People’s connection to these mass-produced utilitarian objects fascinates me. I’m interested in their lifecycle, the almost living lifecycle of the modern object: production, marketing, ownership, and destruction in the end. That’s the typical story of these modern objects. I interrupt this story by using accumulations of these objects in my art.

By disrupting an object’s normal lifecycle, one looks at things differently. A spoon is not just a spoon anymore. A pot is not just a pot. The object’s normal lifecycle is interrupted by using it as an element in my sculpture. It is saved from destruction. It is frozen in time.

When it is embedded in an assemblage, you stop the moment. You see it as a memory of objects that nurtured you all your life.

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Paul Weiner:
Your Youtube account, livesteel, features a wide variety of videos from your own art exhibitions to bison running from a volcano and a mysterious space ball dropping on Namibia. Some of the videos on the odd side have gone viral, gaining millions of views. Is this some kind of elaborate ruse, a foray into video art, or are these just videos you’ve taken and compiled out of your own interest?

Donald Gialanella:
The Youtube channel contains an eclectic mix of videos that range from a slightly skewed look at natural phenomena to some not-so-mainstream people at the fringe. I do think of them as video art.

The content is hard to categorize, as some are satirical send-ups or cartoon-like puns, some are re-edits of available footage, some are raw video of events I shot, and some are elaborate video productions involving a crew and post-production facilities.

These videos are both an offbeat way of telling stories and a way to illuminate environmental issues I am concerned about.

It all started when I photographed a desiccated dead dog I came across while hiking in the high desert of Taos, NM. I put a move on the still photo and posted it as a short video on Youtube. It got a million views and was embraced by the cryptozoologists and conspiracy theorists alike. I made some obvious parodies after that which also garnered big views, the humor in them being largely ignored by people looking for proof of the existence of monsters and aliens.

One section of the channel is dedicated to my art videos, showing a glimpse into the creative process as well as time-lapse creation of artwork, painting videos, welding, art events, and commentary.

 

Paul Weiner:
The sculptures seem to take on the influences of the previous uses for the objects you incorporate, intrinsically loaded with cultural values. As such, the places you find these objects impacts the meaning of the work. What are some of your favorite places to find the objects you use for your sculptures?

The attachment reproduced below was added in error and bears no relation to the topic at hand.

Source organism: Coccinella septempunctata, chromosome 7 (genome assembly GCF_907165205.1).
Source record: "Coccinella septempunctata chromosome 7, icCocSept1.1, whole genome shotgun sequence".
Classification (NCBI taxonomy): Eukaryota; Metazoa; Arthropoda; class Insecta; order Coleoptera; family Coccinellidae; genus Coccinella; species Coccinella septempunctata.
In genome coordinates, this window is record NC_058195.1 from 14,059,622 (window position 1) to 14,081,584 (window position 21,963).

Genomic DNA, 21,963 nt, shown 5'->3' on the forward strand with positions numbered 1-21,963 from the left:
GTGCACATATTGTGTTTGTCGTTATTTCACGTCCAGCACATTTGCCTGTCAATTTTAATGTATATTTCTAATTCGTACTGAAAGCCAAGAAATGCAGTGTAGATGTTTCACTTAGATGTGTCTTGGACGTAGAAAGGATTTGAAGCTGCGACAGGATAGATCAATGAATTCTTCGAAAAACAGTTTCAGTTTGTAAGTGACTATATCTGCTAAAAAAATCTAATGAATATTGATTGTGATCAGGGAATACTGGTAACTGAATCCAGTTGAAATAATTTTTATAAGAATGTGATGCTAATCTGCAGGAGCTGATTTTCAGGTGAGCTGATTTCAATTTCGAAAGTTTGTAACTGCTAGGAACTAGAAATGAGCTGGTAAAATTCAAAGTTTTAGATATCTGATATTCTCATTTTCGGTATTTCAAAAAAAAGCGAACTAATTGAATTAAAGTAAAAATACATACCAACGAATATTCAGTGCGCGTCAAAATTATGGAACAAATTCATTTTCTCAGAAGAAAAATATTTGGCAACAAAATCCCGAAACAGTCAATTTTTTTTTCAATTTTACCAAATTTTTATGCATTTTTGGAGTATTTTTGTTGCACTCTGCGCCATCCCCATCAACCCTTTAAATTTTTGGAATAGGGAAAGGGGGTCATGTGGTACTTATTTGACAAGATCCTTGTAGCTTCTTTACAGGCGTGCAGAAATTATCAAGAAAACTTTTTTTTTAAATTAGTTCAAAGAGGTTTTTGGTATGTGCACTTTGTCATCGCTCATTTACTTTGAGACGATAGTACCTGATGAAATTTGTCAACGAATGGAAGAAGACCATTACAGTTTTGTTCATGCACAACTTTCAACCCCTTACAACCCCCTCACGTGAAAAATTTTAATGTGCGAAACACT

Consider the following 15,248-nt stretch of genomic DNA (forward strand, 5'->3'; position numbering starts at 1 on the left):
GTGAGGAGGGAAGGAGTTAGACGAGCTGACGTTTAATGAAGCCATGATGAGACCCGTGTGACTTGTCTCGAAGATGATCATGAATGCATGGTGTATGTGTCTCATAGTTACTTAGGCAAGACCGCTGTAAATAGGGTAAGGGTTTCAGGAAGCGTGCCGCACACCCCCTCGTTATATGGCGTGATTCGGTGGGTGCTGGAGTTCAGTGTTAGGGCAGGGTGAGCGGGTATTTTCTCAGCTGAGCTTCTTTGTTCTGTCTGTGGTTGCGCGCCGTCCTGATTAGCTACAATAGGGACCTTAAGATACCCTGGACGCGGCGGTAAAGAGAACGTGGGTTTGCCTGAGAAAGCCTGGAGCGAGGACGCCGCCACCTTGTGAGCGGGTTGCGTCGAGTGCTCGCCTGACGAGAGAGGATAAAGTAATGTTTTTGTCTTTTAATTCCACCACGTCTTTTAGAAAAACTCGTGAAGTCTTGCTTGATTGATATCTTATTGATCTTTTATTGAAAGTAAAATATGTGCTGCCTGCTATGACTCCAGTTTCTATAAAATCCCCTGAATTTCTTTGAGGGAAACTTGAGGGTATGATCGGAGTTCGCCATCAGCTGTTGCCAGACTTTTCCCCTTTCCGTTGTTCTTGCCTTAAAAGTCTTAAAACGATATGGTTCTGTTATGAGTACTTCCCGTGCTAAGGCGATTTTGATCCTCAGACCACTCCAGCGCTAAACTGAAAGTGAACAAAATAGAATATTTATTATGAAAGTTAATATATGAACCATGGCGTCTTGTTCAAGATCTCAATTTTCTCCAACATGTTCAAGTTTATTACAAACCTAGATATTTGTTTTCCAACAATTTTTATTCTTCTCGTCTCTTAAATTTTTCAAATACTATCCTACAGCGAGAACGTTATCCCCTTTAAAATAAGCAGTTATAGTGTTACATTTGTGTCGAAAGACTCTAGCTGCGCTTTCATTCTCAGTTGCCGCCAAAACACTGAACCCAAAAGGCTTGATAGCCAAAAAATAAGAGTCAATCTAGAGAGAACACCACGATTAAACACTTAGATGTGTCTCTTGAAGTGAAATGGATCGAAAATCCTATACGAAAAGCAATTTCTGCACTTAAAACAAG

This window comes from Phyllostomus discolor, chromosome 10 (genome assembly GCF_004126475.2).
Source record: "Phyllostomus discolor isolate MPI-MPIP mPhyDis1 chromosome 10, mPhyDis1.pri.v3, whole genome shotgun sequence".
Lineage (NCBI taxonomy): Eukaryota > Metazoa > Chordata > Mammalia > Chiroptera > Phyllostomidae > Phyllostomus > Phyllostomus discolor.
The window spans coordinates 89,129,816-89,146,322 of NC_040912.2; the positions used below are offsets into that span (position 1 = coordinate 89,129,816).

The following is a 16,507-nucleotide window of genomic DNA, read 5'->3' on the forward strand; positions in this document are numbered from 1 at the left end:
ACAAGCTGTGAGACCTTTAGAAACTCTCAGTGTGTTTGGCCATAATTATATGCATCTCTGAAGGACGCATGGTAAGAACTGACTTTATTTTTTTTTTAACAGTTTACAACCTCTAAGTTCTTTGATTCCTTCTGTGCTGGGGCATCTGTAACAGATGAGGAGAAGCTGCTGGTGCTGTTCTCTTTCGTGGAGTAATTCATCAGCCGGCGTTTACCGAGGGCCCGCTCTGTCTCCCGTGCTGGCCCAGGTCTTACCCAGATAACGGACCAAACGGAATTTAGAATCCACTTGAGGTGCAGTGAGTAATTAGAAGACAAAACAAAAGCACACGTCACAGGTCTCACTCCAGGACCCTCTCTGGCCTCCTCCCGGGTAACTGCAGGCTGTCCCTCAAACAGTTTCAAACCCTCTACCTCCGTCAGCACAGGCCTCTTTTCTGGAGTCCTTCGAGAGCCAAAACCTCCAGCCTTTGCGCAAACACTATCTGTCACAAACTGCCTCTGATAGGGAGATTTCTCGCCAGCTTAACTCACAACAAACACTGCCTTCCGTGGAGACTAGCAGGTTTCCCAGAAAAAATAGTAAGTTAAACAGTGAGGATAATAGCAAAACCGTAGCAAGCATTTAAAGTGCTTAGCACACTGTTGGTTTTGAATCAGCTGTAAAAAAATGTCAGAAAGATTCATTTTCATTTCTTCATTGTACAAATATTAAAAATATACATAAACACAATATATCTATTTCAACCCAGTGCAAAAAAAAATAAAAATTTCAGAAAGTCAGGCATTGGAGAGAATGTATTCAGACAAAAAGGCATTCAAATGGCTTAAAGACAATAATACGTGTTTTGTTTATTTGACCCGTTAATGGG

Donald Gialanella:
I am always on the lookout for materials where ever I go. It’s a bit of an obsession. House sales, garbage cans, the side of the road, flea markets, auctions, auto repair shops and scrap yards are all places where I find interesting objects. Sometimes I buy things in bulk, a gross of spoons or coffee creamers.

A toy drive was held at the Lucile Packard Children’s Hospital to gather hundreds of toys needed for building the assemblage cow sculpture I’m creating. The drive yielded seven very large boxes of toys that ranged from matchbox cars, dolls and action figures, to transformers, Legos, animals, and Sponge Bobs.

The toys then have to be processed in order to be able to use, meaning I have to remove all batteries and sort by size, color and material. This makes the search for a particular shape and color toy much easier during the application of the toys to the cow armature, or what I call populating the surface.

A Los Angeles filmmaker, Scott Trosclair, is making a documentary that shows the entire process of building the cow, from inception to installation.

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Paul Weiner:
What originally drew you to creating public sculptures and expanding out from the commercial gallery art scene?

Donald Gialanella:
Twenty years ago, commercial galleries were the main outlet for art sales. Today, that has changed. It just doesn’t make much sense for an artist to give away 50% or even 60% of his sales to the gallery. With the visibility afforded by an online presence, the artist can now present their work to a large audience more affordably than brick and mortar gallery prices. It’s a win/win situation for the artist and their clients.

When I lived in Taos, I met artist Larry Bell, who had studios in both Taos, NM and Venice Beach, CA. I remember him referring to galleries as “upscale consignment shops.” That about sums it up.

However, there is a clear distinction to be made between commercial galleries, the consignment shops if you will, and the academic/museum quality galleries that show cutting-edge work and site-specific installations.